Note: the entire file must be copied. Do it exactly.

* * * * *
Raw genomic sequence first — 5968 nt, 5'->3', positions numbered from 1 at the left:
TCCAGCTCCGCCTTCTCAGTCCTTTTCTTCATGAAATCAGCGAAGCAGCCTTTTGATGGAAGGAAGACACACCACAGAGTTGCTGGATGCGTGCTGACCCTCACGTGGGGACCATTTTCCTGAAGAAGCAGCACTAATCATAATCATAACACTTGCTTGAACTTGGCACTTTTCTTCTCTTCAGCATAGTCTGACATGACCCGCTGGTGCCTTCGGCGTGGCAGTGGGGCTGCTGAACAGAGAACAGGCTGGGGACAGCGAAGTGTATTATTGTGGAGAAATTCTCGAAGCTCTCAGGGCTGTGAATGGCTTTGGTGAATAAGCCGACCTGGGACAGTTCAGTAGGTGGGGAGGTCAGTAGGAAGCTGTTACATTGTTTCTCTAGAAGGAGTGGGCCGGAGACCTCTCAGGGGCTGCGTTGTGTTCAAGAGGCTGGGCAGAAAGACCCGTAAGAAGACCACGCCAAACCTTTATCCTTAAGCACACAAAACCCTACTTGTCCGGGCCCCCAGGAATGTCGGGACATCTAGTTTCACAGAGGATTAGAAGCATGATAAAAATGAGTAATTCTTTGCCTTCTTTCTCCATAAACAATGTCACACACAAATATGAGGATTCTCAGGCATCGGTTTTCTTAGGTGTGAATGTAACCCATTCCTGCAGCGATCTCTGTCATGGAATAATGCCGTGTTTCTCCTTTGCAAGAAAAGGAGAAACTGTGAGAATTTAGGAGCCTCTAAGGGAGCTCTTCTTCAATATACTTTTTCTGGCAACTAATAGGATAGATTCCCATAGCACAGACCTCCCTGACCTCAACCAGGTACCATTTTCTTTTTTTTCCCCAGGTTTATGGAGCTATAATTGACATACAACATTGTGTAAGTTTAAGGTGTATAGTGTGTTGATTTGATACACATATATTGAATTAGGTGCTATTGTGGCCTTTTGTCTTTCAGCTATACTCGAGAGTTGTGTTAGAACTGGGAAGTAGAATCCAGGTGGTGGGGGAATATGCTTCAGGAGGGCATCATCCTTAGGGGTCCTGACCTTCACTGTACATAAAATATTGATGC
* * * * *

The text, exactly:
Raw genomic sequence first — 5968 nt, 5'->3', positions numbered from 1 at the left:
TCCAGCTCCGCCTTCTCAGTCCTTTTCTTCATGAAATCAGCGAAGCAGCCTTTTGATGGAAGGAAGACACACCACAGAGTTGCTGGATGCGTGCTGACCCTCACGTGGGGACCATTTTCCTGAAGAAGCAGCACTAATCATAATCATAACACTTGCTTGAACTTGGCACTTTTCTTCTCTTCAGCATAGTCTGACATGACCCGCTGGTGCCTTCGGCGTGGCAGTGGGGCTGCTGAACAGAGAACAGGCTGGGGACAGCGAAGTGTATTATTGTGGAGAAATTCTCGAAGCTCTCAGGGCTGTGAATGGCTTTGGTGAATAAGCCGACCTGGGACAGTTCAGTAGGTGGGGAGGTCAGTAGGAAGCTGTTACATTGTTTCTCTAGAAGGAGTGGGCCGGAGACCTCTCAGGGGCTGCGTTGTGTTCAAGAGGCTGGGCAGAAAGACCCGTAAGAAGACCACGCCAAACCTTTATCCTTAAGCACACAAAACCCTACTTGTCCGGGCCCCCAGGAATGTCGGGACATCTAGTTTCACAGAGGATTAGAAGCATGATAAAAATGAGTAATTCTTTGCCTTCTTTCTCCATAAACAATGTCACACACAAATATGAGGATTCTCAGGCATCGGTTTTCTTAGGTGTGAATGTAACCCATTCCTGCAGCGATCTCTGTCATGGAATAATGCCGTGTTTCTCCTTTGCAAGAAAAGGAGAAACTGTGAGAATTTAGGAGCCTCTAAGGGAGCTCTTCTTCAATATACTTTTTCTGGCAACTAATAGGATAGATTCCCATAGCACAGACCTCCCTGACCTCAACCAGGTACCATTTTCTTTTTTTTCCCCAGGTTTATGGAGCTATAATTGACATACAACATTGTGTAAGTTTAAGGTGTATAGTGTGTTGATTTGATACACATATATTGAATTAGGTGCTATTGTGGCCTTTTGTCTTTCAGCTATACTCGAGAGTTGTGTTAGAACTGGGAAGTAGAATCCAGGTGGTGGGGGAATATGCTTCAGGAGGGCATCATCCTTAGGGGTCCTGACCTTCACTGTACATAAAATATTGATGC